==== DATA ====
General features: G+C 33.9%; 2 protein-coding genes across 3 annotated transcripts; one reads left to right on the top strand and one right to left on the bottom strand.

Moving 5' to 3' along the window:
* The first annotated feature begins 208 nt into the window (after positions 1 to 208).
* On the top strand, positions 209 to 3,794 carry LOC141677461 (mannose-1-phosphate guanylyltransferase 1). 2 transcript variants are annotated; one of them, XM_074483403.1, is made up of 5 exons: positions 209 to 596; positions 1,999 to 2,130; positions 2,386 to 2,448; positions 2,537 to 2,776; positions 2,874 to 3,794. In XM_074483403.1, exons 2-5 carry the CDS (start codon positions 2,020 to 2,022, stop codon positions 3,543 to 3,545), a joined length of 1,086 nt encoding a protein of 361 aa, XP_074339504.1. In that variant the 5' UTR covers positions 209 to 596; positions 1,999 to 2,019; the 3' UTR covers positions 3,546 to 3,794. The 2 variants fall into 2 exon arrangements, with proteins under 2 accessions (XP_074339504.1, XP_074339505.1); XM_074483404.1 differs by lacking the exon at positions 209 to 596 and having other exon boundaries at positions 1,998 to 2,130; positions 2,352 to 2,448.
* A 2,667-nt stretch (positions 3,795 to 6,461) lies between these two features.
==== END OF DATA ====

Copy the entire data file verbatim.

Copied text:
General features: G+C 33.9%; 2 protein-coding genes across 3 annotated transcripts; one reads left to right on the top strand and one right to left on the bottom strand.

Moving 5' to 3' along the window:
* The first annotated feature begins 208 nt into the window (after positions 1 to 208).
* On the top strand, positions 209 to 3,794 carry LOC141677461 (mannose-1-phosphate guanylyltransferase 1). 2 transcript variants are annotated; one of them, XM_074483403.1, is made up of 5 exons: positions 209 to 596; positions 1,999 to 2,130; positions 2,386 to 2,448; positions 2,537 to 2,776; positions 2,874 to 3,794. In XM_074483403.1, exons 2-5 carry the CDS (start codon positions 2,020 to 2,022, stop codon positions 3,543 to 3,545), a joined length of 1,086 nt encoding a protein of 361 aa, XP_074339504.1. In that variant the 5' UTR covers positions 209 to 596; positions 1,999 to 2,019; the 3' UTR covers positions 3,546 to 3,794. The 2 variants fall into 2 exon arrangements, with proteins under 2 accessions (XP_074339504.1, XP_074339505.1); XM_074483404.1 differs by lacking the exon at positions 209 to 596 and having other exon boundaries at positions 1,998 to 2,130; positions 2,352 to 2,448.
* A 2,667-nt stretch (positions 3,795 to 6,461) lies between these two features.